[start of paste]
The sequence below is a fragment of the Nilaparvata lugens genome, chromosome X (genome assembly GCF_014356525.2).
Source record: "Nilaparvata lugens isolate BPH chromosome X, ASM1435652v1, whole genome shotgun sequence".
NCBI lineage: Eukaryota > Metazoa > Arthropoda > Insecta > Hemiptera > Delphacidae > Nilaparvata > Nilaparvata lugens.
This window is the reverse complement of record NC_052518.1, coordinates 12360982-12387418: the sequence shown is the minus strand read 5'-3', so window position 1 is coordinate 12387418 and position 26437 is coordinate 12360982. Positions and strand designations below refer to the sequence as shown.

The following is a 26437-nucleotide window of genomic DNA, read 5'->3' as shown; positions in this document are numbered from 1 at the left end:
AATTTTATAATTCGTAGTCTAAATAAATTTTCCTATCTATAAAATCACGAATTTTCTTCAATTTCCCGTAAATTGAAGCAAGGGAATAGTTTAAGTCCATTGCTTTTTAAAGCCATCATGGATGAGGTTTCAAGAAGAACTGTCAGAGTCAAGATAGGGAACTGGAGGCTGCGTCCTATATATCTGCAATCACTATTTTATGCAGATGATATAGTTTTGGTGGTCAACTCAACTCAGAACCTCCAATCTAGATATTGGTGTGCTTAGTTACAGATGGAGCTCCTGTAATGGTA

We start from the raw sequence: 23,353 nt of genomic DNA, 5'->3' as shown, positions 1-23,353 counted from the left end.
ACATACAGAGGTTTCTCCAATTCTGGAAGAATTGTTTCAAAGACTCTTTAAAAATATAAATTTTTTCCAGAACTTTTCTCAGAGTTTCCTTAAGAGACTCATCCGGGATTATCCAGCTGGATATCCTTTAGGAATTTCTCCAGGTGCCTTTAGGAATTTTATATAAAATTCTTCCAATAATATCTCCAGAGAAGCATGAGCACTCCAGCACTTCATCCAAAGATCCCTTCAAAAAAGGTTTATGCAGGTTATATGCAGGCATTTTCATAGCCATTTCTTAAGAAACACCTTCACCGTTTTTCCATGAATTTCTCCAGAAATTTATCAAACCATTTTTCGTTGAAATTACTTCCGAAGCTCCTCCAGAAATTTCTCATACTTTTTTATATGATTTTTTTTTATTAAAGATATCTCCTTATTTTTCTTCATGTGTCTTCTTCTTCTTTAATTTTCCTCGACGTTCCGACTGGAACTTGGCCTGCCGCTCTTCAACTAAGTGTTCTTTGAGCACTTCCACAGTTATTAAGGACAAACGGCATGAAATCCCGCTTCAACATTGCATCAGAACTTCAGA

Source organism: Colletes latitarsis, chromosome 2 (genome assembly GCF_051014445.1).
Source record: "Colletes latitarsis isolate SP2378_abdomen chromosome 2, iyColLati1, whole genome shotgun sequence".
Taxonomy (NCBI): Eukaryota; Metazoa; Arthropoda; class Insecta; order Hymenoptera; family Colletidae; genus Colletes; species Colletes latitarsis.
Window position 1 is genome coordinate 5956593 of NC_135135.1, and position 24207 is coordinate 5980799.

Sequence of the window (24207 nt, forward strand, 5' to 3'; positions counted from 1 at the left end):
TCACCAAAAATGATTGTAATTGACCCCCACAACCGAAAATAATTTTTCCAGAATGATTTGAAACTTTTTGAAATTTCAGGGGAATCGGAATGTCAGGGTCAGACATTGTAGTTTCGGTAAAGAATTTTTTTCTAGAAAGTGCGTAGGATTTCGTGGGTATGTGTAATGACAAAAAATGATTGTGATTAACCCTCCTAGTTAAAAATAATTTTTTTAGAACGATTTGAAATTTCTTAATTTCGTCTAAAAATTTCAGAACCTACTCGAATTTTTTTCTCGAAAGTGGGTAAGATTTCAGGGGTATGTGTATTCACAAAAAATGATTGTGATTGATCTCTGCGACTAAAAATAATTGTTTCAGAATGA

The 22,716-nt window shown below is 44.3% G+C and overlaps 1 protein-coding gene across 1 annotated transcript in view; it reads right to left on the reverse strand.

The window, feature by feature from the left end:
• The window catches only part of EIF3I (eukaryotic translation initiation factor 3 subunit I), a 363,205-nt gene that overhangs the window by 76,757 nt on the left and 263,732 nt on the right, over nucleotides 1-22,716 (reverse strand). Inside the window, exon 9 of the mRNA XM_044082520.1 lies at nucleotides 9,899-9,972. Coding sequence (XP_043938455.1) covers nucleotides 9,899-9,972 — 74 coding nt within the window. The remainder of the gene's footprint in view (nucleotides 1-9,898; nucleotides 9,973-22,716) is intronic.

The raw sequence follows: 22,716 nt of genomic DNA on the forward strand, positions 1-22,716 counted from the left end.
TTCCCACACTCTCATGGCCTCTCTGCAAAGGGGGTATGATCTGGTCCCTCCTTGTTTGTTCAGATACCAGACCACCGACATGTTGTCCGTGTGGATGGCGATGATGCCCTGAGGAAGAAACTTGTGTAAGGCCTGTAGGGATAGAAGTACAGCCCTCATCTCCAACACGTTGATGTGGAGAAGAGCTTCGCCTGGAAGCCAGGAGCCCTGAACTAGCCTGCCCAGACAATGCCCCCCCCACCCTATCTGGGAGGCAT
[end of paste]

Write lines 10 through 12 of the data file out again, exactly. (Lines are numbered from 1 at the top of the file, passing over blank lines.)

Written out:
Source record: "Colletes latitarsis isolate SP2378_abdomen chromosome 2, iyColLati1, whole genome shotgun sequence".
Taxonomy (NCBI): Eukaryota; Metazoa; Arthropoda; class Insecta; order Hymenoptera; family Colletidae; genus Colletes; species Colletes latitarsis.
Window position 1 is genome coordinate 5956593 of NC_135135.1, and position 24207 is coordinate 5980799.